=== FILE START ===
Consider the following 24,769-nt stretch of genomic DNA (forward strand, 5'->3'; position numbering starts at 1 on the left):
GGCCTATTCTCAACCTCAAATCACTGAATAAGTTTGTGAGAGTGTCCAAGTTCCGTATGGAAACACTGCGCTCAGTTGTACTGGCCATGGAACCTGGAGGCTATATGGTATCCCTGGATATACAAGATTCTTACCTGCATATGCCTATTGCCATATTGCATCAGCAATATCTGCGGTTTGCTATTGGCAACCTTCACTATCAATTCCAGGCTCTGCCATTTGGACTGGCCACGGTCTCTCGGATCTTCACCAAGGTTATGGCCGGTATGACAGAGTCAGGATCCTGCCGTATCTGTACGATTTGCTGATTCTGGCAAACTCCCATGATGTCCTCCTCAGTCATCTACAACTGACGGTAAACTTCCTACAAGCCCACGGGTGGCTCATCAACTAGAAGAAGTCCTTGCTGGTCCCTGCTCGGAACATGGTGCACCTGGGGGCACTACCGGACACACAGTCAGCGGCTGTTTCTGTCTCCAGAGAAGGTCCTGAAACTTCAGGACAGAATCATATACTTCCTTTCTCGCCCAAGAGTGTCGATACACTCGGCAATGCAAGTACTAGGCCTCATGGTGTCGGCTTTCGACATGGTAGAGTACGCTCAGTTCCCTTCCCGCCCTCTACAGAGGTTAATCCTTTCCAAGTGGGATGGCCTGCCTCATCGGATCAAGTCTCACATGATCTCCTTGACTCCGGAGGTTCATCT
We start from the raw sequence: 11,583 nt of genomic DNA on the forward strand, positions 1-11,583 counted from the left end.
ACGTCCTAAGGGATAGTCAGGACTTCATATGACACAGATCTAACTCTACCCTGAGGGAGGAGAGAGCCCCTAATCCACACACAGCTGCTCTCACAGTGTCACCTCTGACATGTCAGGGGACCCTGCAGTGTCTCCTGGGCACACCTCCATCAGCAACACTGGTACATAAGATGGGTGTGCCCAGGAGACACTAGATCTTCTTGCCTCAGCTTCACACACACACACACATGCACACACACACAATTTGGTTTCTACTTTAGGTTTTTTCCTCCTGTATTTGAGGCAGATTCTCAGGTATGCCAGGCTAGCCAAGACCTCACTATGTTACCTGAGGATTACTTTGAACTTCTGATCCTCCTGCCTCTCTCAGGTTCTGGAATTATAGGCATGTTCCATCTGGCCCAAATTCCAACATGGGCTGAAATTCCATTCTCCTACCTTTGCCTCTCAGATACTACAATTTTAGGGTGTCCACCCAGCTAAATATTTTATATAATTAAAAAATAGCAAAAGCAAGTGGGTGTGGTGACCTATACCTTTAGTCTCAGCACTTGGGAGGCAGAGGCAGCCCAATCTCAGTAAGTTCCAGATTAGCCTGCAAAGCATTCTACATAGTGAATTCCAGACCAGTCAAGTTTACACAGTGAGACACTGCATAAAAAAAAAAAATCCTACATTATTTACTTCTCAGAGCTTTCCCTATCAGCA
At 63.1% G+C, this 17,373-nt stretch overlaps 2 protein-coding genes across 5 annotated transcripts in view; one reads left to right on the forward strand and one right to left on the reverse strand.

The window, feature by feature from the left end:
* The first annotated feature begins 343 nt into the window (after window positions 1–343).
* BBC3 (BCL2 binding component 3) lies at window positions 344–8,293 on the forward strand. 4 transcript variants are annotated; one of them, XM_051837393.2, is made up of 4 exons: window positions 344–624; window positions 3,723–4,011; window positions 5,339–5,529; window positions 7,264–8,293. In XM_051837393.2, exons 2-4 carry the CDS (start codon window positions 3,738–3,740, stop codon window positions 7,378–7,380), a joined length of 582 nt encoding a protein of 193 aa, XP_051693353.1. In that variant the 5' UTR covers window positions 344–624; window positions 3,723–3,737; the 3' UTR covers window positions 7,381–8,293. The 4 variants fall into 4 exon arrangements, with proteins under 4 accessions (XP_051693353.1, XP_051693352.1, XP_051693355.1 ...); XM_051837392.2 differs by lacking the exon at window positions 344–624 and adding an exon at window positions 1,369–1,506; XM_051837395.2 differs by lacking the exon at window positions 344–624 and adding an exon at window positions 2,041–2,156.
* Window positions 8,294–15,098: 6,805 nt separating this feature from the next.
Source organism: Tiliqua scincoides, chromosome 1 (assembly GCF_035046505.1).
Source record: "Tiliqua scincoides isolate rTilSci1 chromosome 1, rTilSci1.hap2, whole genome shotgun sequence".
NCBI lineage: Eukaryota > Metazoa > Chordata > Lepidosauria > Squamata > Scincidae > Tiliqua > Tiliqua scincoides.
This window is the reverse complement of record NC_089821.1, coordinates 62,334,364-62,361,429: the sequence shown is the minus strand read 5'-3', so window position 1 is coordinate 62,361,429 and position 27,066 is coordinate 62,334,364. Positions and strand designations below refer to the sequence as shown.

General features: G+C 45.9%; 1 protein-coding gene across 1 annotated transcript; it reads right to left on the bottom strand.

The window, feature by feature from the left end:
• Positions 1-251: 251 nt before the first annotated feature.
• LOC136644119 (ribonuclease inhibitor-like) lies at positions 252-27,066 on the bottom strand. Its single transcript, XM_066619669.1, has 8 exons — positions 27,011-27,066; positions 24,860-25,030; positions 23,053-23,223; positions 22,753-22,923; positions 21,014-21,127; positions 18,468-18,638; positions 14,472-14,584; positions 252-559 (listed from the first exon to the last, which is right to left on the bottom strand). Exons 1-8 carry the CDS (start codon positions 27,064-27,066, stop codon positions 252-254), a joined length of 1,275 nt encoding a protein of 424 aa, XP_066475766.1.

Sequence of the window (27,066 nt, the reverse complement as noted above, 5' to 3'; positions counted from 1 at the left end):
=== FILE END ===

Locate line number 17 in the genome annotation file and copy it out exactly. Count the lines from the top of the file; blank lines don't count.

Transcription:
• LOC136644119 (ribonuclease inhibitor-like) lies at positions 252-27,066 on the bottom strand. Its single transcript, XM_066619669.1, has 8 exons — positions 27,011-27,066; positions 24,860-25,030; positions 23,053-23,223; positions 22,753-22,923; positions 21,014-21,127; positions 18,468-18,638; positions 14,472-14,584; positions 252-559 (listed from the first exon to the last, which is right to left on the bottom strand). Exons 1-8 carry the CDS (start codon positions 27,064-27,066, stop codon positions 252-254), a joined length of 1,275 nt encoding a protein of 424 aa, XP_066475766.1.